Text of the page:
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Lease Breaking

Sometimes you just gotta go...

 Thank you John Yossarian for posting this link--two days in a row when you were one step ahead of me.  Let me just add to what's in the YOLO piece.  You need to monitor landlord efforts to re rent the unit if you "break" the lease. 
1.  Have friends or relatives inquire about vacancies...maybe even go look at vacant units.  Then write up their findings.  If they are not shown your unit...that's evidence that landlord is failing to attempt to re rent. 
2.  Have a neighbor (or friend) keep an eye on your old unit to determine when it is re occupied so that you know when your lease obligation is over. 
3  A former neighbor or friend can also be helpful in determining if a unit is unavailable because it is undergoing rehab or modernization.  If a unit is being rehabbed it is not available for rental and landlord is failing in his obligation to try to re rent.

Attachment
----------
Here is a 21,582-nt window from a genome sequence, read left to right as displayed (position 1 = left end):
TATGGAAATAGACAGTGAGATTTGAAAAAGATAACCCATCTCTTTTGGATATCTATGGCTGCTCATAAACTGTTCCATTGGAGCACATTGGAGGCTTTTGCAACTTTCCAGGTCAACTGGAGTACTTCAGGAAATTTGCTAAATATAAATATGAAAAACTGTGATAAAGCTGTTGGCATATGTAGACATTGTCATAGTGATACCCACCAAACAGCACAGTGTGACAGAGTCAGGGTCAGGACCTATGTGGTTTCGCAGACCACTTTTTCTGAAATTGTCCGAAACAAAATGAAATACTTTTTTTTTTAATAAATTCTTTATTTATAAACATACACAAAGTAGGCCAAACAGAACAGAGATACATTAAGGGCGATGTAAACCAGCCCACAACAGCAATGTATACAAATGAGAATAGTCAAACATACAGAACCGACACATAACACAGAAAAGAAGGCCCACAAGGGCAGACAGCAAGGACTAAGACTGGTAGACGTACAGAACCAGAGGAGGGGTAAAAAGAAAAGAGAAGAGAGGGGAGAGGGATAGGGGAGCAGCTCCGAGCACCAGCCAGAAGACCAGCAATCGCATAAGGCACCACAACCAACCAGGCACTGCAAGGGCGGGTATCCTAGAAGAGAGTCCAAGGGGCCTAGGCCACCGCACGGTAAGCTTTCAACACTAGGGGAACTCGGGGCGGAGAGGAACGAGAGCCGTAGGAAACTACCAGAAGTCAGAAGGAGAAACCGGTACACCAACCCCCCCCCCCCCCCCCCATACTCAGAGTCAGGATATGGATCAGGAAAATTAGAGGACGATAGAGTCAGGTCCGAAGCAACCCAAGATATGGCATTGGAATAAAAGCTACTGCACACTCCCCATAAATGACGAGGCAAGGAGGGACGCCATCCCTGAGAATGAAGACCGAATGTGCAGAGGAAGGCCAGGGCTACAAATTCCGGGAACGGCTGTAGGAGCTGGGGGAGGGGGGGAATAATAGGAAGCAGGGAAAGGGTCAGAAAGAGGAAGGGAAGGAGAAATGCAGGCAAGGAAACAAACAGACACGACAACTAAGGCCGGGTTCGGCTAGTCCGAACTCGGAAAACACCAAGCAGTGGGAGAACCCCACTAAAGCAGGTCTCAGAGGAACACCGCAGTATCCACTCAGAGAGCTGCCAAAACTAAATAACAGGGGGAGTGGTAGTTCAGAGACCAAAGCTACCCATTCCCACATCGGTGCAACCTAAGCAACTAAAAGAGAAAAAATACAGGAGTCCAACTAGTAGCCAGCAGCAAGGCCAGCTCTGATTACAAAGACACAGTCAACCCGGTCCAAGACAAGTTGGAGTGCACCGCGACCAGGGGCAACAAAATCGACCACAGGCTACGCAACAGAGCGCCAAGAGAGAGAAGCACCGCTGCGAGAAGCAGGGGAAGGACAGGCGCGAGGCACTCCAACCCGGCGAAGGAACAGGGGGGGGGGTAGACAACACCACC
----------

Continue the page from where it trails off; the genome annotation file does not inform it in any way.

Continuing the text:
4.  Be aware that you may need an attorney to help negotiate a settlement of a claim for breach of lease.  Having all your evidence before you talk to the attorney makes that much easier, cheaper. 
5.  Finally, mind your credit report.  Often a landlord will report a CLAIM to the Credit Bureau...but a claim is not a judgement.  Contact the credit bureau to remove an unsupported or disputed claim or if they won't remove the claim to permit you to add offsetting information to show your side of the story.  More on mitigation here:  http://en.wikipedia.org/wiki/Mitigation_%28law%29
  

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